Bright Spot

The Syrians Who Refused to Give Up

Samar Yazbek’s searing new book about her Syrian homeland is a testament to the indomitable spirit of her countrymen in their struggle against the Assad regime.

Yannis Behrakis/Reuters

Samar Yazbek’s shocking, searing, and beautiful new book, The Crossing: My Journey to the Shattered Heart of Syria, describes three visits to Idlib province in northern Syria, an area liberated from the Assad dictatorship “on the ground but betrayed by the sky.”

In the face of regime repression, Syria’s non-violent protests of 2011 had transformed into an armed uprising in 2012. By August of that year, when the author—exiled Syrian novelist and journalist Samar Yazbek—made her first trip, Bashar al-Assad’s forces had been driven from the rural border zones. From a distance, however, via warplanes and long-range artillery, they implemented a policy of scorched earth and collective punishment.

So Yazbek finds her homeland changed to a landscape of burnt fields and cratered marketplaces, with boys picking through collapsed homes in search of things to sell and displaced families sheltering in tombs and caves. Death is ever-present. Gardens and courtyards have become cemeteries. Yazbek never shies away from the horror but builds something worthwhile from it, a record and a reflection, for death is ultimately “the impetus of writing and its source.”

Known today only for war, Syria is heir to an ancient civilization. Idlib province houses the remains of Ebla, a 5,000-year-old city, and is dotted with half-intact Byzantine towns and churches. The war’s “ruthless sabotage of history” has damaged these priceless sites. In Maarat al-Numan the statue of 9th-century poet Abu Alaa al-Maari, a native of the town highly respected in his own time despite his unusual atheism, has been decapitated by armed Islamists. And the wonderful mosaic museum at the same location has been bombed by the regime and looted by various militias.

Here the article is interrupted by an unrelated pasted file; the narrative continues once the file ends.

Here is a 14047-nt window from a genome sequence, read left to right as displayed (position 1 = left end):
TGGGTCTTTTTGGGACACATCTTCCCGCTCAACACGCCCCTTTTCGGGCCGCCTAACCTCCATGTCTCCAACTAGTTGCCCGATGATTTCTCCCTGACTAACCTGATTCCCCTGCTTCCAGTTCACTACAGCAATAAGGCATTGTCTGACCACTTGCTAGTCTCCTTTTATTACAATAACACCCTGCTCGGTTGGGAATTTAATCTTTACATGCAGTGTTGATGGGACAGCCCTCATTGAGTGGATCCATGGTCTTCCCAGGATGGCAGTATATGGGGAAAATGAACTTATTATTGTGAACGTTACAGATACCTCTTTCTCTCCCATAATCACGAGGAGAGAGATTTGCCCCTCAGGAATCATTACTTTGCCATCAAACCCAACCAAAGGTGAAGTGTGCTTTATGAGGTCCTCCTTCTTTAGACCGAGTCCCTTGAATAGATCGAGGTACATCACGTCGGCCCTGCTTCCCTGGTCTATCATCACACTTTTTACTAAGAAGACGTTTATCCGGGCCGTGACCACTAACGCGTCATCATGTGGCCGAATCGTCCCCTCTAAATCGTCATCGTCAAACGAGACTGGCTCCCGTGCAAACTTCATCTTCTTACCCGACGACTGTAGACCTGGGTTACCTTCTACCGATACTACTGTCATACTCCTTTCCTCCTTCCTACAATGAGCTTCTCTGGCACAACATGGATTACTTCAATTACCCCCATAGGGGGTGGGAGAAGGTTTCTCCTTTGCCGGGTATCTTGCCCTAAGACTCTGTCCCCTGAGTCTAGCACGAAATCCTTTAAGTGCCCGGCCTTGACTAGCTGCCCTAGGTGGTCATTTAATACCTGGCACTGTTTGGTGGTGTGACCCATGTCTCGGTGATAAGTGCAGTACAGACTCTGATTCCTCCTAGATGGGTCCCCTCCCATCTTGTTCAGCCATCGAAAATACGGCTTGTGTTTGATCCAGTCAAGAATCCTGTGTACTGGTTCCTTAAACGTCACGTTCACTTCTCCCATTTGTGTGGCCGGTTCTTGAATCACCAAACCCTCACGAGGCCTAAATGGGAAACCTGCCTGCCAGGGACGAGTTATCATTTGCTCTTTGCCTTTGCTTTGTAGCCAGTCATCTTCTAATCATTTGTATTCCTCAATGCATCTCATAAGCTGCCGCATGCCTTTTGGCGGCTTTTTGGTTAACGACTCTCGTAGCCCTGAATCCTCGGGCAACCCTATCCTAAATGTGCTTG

But amid these ruins Yazbek encounters a people giving voice to their aspirations after half a century of enforced silence. In revolutionary towns the walls are “turned into open books and transient art exhibits.” Activists organize “graffiti workshops, cultural newspapers, magazines for children, training workshops, privately-run community schools.” In the context of state collapse these projects are born of necessity, but they also reflect the kind of society the revolutionaries hoped to build—inclusive, democratic, forward-looking—one which they are in fact trying to build, even as extremists fashion their own, much darker versions.

Through self-organized committees and councils, Yazbek is told, “each region now has its own administration, and every village looks after itself.” This—Syrians’ willed self-determination, Syrian creativity amid destruction—is the positive story so often missed in the news cycle, and it represents a hope for the future, faint though it is. The activists know they are working against insurmountable odds, but continue anyway. They document atrocities and reach out to international media, an endeavor that has so far failed to bear tangible fruit. When they can, they laugh—it’s “as though they inhaled laughter like an antidote to death.”

Samar Yazbek was forced to leave her home in Damascus in July 2011, four months into the popular uprising “for rights and dignity.” A Woman in the Crossfire: Diaries of the Syrian Revolution, her moving narrative of that period, contains the eyewitness accounts of protesters, conscripts, and defectors from a wide range of backgrounds. In The Crossing she returns and blends the skills of a novelist with those of a journalist to precisely register physical and psychological details, draw telling character sketches, and evoke the surreal terrors of a world tipped upside down.